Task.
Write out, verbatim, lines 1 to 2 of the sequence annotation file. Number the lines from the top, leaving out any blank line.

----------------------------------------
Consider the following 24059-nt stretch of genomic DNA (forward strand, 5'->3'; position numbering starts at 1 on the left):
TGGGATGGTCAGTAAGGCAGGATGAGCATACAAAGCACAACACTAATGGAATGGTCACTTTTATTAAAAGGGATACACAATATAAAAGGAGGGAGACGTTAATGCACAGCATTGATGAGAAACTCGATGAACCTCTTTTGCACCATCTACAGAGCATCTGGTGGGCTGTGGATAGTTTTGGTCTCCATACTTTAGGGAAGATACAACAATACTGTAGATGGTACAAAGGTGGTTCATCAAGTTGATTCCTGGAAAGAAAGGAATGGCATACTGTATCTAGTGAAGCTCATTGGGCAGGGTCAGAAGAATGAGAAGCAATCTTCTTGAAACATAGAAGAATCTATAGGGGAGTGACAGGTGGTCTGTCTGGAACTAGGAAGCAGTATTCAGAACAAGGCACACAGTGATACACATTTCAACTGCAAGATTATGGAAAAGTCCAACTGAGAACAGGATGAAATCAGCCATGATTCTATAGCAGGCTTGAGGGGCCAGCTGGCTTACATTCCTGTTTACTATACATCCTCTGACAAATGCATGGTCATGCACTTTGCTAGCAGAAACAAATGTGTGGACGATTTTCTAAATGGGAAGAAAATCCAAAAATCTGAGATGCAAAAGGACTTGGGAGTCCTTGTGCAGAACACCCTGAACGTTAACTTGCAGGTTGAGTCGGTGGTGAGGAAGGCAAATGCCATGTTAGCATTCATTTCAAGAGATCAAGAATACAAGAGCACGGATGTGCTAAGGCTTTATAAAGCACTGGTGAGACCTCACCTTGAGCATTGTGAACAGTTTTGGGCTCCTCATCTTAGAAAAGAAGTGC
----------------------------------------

Consider the following 24059-nt stretch of genomic DNA (forward strand, 5'->3'; position numbering starts at 1 on the left):
TGGGATGGTCAGTAAGGCAGGATGAGCATACAAAGCACAACACTAATGGAATGGTCACTTTTATTAAAAGGGATACACAATATAAAAGGAGGGAGACGTTAATGCACAGCATTGATGAGAAACTCGATGAACCTCTTTTGCACCATCTACAGAGCATCTGGTGGGCTGTGGATAGTTTTGGTCTCCATACTTTAGGGAAGATACAACAATACTGTAGATGGTACAAAGGTGGTTCATCAAGTTGATTCCTGGAAAGAAAGGAATGGCATACTGTATCTAGTGAAGCTCATTGGGCAGGGTCAGAAGAATGAGAAGCAATCTTCTTGAAACATAGAAGAATCTATAGGGGAGTGACAGGTGGTCTGTCTGGAACTAGGAAGCAGTATTCAGAACAAGGCACACAGTGATACACATTTCAACTGCAAGATTATGGAAAAGTCCAACTGAGAACAGGATGAAATCAGCCATGATTCTATAGCAGGCTTGAGGGGCCAGCTGGCTTACATTCCTGTTTACTATACATCCTCTGACAAATGCATGGTCATGCACTTTGCTAGCAGAAACAAATGTGTGGACGATTTTCTAAATGGGAAGAAAATCCAAAAATCTGAGATGCAAAAGGACTTGGGAGTCCTTGTGCAGAACACCCTGAACGTTAACTTGCAGGTTGAGTCGGTGGTGAGGAAGGCAAATGCCATGTTAGCATTCATTTCAAGAGATCAAGAATACAAGAGCACGGATGTGCTAAGGCTTTATAAAGCACTGGTGAGACCTCACCTTGAGCATTGTGAACAGTTTTGGGCTCCTCATCTTAGAAAAGAAGTGC